So depending on what happens they will make around 200k cars with packs in them. A few will be ev most hev.

It clearly says

"boost manufacturing capacity of lithium-ion batteries to supply a total of around 200,000 electric and hybrid VEHICLES PER YEAR"

Who would even try and guess at the ratio of BEV to HEV???

Nissan's plans to date have almost exclusivley been for BEVs and their announced goal is early market domination of this new sector.

Looks like the Japanese again have the forsight to invest early to dominate a new technology sector. (eg Plasma TVs) This announcement joins a new \$170M EV Li-ion batt joint venture announced earlier this month between Honda and GS Yuasa, the same company who set up a JV with Mitsubishi exactley a year ago for their MiEV supply.

The point is some here were saying ooo 200k evs.. thats not possible from this stage as that would be a huge number of cells more then this announcement is indicating.

Producing enough battery packs for a mix of 200 000 HEV-PHEV-BEV a year is not such a challenge for major players.

Mass production could easily ramp up to 1 000 000 packs a year faster than we think.

Nissan says their EV will cost about same as conventional gasoline car...WITHOUT BATTERY. So i guess this mass production of battery is still not enough to bring the battery cost down.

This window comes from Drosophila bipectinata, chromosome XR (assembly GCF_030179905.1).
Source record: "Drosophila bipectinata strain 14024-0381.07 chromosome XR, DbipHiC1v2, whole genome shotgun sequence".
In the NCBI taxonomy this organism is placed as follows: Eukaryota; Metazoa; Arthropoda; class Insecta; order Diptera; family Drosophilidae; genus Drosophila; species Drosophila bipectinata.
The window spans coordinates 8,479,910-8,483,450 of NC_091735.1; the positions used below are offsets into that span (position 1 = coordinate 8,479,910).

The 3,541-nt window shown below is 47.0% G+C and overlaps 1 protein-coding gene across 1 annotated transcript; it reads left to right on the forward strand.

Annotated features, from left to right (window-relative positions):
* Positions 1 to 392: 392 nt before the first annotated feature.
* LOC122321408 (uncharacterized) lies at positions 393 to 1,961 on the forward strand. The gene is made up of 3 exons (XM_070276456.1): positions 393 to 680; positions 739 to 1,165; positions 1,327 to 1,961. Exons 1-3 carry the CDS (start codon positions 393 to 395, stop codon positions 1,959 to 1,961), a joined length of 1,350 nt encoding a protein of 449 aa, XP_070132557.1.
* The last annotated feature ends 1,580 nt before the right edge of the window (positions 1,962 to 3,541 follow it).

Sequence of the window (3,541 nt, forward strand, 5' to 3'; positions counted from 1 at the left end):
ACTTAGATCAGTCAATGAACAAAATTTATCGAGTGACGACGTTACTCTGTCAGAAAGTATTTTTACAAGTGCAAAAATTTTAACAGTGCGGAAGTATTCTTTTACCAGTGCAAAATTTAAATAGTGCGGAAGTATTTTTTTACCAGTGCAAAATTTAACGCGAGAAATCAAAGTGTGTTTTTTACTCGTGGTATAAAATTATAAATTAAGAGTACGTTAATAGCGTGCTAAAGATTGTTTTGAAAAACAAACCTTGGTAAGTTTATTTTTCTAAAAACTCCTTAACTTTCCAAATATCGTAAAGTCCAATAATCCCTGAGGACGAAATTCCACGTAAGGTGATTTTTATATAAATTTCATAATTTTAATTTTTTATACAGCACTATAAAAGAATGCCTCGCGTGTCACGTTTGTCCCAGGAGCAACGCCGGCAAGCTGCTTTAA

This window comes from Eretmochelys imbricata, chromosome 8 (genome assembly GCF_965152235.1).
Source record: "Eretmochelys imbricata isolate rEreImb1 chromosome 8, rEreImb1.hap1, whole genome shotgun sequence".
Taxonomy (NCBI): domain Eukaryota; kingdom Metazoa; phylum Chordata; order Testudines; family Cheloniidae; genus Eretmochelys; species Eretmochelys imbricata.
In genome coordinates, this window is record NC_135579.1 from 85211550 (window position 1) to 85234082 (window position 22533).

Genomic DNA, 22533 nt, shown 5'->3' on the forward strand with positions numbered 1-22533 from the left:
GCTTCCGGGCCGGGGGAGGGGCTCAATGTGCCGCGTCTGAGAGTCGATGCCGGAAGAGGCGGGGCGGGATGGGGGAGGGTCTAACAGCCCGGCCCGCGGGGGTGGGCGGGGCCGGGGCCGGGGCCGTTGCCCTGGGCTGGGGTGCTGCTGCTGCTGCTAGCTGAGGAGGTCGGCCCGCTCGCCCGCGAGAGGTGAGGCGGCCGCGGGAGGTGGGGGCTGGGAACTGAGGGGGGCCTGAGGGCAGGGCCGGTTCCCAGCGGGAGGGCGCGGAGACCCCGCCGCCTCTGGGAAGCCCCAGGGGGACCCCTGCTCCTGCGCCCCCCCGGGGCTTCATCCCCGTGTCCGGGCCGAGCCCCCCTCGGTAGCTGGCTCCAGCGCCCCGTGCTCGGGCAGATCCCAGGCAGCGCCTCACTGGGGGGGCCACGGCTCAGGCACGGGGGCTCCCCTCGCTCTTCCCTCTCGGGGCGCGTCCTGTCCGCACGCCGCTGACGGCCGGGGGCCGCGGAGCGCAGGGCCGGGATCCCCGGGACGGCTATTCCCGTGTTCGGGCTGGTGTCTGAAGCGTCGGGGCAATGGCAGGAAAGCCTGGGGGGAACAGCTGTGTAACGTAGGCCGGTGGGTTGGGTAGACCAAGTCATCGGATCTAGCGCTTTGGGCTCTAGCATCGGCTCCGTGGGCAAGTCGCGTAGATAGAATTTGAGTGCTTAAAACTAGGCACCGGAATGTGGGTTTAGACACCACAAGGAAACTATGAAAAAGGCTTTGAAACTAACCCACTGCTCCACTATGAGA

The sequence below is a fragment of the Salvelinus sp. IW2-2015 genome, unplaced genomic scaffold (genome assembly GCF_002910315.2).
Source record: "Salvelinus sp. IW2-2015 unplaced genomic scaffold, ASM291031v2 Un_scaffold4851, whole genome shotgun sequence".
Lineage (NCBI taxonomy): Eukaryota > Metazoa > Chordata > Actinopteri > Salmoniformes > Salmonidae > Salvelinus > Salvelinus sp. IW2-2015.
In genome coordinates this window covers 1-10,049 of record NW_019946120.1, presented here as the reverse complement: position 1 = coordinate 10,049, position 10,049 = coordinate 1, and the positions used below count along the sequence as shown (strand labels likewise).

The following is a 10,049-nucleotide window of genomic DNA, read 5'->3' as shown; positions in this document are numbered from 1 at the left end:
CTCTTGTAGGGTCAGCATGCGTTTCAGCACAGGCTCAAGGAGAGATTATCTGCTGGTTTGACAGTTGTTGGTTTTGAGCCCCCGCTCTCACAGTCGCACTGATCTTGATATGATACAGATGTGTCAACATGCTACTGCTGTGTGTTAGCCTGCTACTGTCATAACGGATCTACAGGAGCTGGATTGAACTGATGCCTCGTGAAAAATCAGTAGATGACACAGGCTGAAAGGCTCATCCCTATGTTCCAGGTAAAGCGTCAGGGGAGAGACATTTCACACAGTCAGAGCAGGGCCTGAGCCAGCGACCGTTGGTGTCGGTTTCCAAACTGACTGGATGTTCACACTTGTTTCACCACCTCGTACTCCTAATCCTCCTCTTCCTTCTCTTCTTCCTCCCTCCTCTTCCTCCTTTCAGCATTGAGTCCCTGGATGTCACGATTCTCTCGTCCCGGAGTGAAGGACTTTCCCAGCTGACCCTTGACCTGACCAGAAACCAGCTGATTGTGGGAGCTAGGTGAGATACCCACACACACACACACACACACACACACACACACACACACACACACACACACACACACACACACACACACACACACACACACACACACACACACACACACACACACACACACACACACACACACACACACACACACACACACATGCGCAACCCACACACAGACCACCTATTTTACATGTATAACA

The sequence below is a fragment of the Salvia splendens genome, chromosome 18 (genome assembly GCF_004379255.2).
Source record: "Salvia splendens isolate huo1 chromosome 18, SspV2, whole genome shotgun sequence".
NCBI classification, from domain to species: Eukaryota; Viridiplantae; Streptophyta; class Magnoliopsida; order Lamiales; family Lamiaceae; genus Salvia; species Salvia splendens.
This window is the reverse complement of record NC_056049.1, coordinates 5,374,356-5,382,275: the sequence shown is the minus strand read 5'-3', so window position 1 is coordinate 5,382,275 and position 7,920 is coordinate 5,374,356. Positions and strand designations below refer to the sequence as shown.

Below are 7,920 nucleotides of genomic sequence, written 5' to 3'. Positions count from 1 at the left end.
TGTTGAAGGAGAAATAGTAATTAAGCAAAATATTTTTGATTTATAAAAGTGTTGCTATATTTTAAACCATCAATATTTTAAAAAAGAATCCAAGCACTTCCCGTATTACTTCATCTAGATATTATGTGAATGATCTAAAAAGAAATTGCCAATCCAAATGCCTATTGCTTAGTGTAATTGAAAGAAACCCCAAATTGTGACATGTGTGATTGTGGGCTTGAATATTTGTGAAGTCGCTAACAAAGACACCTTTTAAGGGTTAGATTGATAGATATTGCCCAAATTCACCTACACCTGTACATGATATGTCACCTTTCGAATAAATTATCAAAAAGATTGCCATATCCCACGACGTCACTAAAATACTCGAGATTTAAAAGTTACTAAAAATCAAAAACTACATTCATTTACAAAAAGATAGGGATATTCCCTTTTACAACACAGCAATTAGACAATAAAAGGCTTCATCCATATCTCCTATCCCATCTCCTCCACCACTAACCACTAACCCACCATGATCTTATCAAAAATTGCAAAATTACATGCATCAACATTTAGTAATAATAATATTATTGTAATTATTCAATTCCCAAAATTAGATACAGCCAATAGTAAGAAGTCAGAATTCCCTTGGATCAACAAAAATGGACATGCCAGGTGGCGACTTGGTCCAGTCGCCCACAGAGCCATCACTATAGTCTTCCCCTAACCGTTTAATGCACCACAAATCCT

Why is it so obvious to a smuck like me that U.S. industry should be making these same investments (maybe tenfold) and it's not obvious to U.S. industry and govt?

The U.S. should stop playing catch-up and take the lead in this stategic area.

Nissan and Renault have an agreement with "Better Place." to supply chassis by Renault and Batteries by Nissan to Israel, Denmark, Portugal, and Australia. So they already have a ready market for the batteries. There are 15 million autos to replace with BEVs in Australia. So, the market is huge. All this while U.S. auto makers wring their hands and sing "woe is me" to Congress. Sad isn't it?

This bold announcement by the two large companies in this economic environment, where many projects get cancelled or postponed, especially very expensive ones, tells alot.

First that they are very confident of their lithium-ion battery and manufacturing technology.
They are not gamblers. They wouldn't be investing in a factory if battery test results were not very satisfying, which means the batteries met the expectations regarding the abuse tolerance, cycle life, calendar life, env temperature, cooling (they use flat batteries easy to cool), safety, cell balancing,...

Also they must have already in place a reliable and inexpensive manufacturing method with high yield (Altairnano apparently lacks that).
And they know what competitors are doing. Based on all this they know (with very high likelyhood) that in 2011 they will be able to sell all their production, as it will take years for others to build the production capacity.
For somebone to invest in production capacity, they first must have a thoroughly tested product in order for an investment in a factory to be approved.